PRAYER: Lord, may we, your church, not be sleeping through this pandemic. Rather, cause our spirits to rise up in fervent prayer

Nehemiah 9:7-8: A solid foundation

‘You are the Lord God, who chose Abram and brought him out of Ur of the Chaldeans and named him Abraham. You found his heart faithful to you, and you made a covenant with him to give to his descendants the land of the Canaanites, Hittites, Amorites, Perizzites, Jebusites and Girgashites. You have kept your promise because you are righteous.“NIV

‘’And you have done what you promised, for you are always true to your Word’’ (New Living Translation)

I remember sitting in bed in our little house in Lower Wortley, Leeds, early one Sunday morning. As I recall, it was still in the earliest days of the King’s church – during the period when we travelled back and forth every week. That day, it felt like God ‘quickened’ a passage of Scripture to me, and only in the last year or two have I come to realise how remarkably this ‘word’ has come to pass. With the passing of time I now have perspective.

If God does give you a prophetic word, you will know it really is God by what transpires. But it may take a long time to unfold. Not necessarily so, but it’s a possibility.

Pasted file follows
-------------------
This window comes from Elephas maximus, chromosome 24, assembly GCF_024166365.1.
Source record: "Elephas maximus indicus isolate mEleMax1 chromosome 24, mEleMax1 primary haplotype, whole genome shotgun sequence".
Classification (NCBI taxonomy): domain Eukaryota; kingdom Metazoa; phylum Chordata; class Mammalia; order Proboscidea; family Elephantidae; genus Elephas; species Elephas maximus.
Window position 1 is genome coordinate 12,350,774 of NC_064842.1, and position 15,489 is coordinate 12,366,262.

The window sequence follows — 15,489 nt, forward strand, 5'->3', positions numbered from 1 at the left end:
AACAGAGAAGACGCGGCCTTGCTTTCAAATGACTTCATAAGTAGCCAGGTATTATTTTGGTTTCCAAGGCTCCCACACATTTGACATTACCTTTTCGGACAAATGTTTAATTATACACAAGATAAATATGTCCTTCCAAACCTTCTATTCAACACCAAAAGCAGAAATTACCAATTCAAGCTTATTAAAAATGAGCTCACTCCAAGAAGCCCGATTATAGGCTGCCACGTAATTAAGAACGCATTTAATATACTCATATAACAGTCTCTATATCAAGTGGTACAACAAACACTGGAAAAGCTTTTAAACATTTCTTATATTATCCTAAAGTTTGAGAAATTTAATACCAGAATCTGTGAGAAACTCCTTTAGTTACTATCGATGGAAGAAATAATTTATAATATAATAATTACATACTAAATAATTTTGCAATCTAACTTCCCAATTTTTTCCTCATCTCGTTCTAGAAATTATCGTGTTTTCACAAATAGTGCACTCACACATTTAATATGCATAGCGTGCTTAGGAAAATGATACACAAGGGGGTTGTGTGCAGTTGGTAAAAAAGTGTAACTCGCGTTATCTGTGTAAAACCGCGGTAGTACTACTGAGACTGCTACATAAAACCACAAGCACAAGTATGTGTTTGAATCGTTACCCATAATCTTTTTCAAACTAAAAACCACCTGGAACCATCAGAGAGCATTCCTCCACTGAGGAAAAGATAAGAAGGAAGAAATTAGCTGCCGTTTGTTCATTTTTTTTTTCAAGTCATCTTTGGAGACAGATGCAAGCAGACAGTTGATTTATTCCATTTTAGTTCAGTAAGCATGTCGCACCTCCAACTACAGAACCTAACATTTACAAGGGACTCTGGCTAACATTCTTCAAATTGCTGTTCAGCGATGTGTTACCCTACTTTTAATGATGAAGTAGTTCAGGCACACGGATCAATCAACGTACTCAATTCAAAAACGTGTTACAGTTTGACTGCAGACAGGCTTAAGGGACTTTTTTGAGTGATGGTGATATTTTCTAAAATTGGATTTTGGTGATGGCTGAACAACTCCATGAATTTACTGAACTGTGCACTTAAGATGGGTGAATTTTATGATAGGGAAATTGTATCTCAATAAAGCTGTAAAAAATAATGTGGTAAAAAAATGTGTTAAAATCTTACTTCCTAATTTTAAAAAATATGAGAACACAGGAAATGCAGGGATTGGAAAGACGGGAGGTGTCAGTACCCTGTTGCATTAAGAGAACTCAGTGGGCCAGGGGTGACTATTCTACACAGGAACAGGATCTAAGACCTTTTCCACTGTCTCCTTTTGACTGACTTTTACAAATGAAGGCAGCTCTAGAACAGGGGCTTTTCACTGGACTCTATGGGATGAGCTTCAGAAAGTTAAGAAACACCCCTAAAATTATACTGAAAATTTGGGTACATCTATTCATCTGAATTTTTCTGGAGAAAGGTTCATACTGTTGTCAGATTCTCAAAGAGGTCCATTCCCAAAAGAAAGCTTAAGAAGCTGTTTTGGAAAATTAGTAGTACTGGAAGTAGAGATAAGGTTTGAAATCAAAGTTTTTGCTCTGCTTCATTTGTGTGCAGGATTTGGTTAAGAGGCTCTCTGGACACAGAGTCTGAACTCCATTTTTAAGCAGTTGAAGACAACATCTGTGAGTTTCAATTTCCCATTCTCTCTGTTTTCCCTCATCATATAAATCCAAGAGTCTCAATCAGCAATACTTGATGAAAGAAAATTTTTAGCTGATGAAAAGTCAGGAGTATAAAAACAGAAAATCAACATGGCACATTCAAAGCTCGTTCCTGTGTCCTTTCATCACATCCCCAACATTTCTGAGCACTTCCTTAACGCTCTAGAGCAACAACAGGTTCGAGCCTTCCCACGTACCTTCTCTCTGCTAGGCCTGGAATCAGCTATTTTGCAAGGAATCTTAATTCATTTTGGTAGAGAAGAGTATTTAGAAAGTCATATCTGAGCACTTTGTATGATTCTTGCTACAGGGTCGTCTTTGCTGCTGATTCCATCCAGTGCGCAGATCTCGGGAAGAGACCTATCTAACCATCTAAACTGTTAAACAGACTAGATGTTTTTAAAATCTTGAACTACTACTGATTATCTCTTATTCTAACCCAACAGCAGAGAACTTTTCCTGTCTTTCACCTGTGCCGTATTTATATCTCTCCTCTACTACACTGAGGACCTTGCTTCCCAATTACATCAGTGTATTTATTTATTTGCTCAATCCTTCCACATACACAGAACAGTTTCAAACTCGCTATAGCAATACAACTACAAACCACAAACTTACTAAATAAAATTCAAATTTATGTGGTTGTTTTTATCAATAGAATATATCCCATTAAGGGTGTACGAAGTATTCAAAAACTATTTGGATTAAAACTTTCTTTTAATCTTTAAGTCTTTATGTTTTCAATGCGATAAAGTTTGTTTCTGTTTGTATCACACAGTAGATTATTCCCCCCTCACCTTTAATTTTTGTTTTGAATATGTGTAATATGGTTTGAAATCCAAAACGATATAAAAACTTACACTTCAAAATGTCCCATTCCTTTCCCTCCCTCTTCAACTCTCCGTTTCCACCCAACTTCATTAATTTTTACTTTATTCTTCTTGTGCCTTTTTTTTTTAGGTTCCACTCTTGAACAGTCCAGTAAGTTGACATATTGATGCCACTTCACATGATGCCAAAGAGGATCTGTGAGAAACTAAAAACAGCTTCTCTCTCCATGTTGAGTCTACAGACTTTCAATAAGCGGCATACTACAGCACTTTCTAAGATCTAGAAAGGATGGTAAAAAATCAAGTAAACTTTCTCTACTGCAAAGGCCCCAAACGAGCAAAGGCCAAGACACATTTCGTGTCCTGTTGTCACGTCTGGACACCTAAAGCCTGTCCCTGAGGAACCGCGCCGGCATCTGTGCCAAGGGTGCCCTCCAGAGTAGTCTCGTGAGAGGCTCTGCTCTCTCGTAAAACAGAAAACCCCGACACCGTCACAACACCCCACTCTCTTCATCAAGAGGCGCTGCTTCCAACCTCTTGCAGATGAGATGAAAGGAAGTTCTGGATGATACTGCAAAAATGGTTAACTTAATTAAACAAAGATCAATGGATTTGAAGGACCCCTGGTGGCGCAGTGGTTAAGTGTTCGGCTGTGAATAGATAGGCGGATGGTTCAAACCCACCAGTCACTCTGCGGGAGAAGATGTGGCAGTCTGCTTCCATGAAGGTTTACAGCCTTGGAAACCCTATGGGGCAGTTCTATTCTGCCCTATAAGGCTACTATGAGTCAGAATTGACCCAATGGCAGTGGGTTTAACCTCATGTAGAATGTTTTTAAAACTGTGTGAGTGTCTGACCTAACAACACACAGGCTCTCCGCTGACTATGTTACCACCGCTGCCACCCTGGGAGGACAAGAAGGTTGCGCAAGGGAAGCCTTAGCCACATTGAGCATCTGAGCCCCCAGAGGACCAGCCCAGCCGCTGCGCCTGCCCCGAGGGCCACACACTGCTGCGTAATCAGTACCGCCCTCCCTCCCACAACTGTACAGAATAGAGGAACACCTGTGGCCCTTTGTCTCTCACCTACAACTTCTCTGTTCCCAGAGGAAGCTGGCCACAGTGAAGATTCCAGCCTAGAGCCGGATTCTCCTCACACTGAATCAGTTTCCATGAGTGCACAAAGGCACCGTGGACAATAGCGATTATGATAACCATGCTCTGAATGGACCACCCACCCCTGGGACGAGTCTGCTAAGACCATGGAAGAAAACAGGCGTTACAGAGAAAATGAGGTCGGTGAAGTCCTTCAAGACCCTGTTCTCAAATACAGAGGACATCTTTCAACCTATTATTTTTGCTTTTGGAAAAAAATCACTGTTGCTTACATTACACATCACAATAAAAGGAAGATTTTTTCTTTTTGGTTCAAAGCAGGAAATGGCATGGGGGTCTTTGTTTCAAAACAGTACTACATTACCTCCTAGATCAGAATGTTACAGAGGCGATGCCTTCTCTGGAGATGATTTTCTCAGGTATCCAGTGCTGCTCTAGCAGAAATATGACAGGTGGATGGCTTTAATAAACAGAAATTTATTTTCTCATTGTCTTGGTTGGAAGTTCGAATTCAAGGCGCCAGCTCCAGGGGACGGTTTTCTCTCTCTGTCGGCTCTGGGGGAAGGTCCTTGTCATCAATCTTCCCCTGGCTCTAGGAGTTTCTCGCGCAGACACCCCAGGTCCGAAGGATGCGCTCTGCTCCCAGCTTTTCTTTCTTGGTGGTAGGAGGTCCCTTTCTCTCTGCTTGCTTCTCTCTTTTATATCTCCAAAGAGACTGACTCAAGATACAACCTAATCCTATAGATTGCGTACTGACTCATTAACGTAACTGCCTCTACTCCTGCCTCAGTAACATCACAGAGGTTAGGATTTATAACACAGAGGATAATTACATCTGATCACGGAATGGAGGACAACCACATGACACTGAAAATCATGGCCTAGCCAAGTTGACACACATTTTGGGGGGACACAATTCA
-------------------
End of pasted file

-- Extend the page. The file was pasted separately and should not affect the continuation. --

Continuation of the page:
Of course, the truth is that this realm of the prophetic (impressions on the heart and so on) can be highly subjective, and we can get it wrong. But as someone has said, we’re on a sure foundation when we can point to any promise God has made in the Bible, and say to Him, ‘’Do as you have said.’’ George Mueller of Bristol is a great example of such praying, and his story is a remarkable one. If you can get hold of his biography, it will be well worth the investment of your time to read it. It builds your faith.

Here in Nehemiah 9, the person praying (possibly Ezra?) takes the long view. He looks back, not merely across decades, but centuries, and declares that God kept His promise to Abraham. From where he sat in human history he had sufficient perspective to be able to affirm this. Furthermore, from our vantage point, we know that God’s promises to Abraham were to be more completely fulfilled in the coming of Jesus and the growth and expansion of His church.

God keeps His promises and we can ‘stand’ on them. They are like rock beneath our feet.

PRAYER: Lord God, I pray that you will find my heart ‘faithful to you.’

Nehemiah 9: 5-6: Praise is rising

And the Levites – Jeshua, Kadmiel, Bani, Hashabneiah, Sherebiah, Hodiah, Shebaniah and Pethahiah – said: ‘Stand up and praise the Lordyour God, who is from everlasting to everlasting. ‘Blessed be your glorious name, and may it be exalted above all blessing and praise. You alone are the Lord. You made the heavens, even the highest heavens, and all their starry host, the earth and all that is on it, the seas and all that is in them. You give life to everything, and the multitudes of heaven worship you.” NIV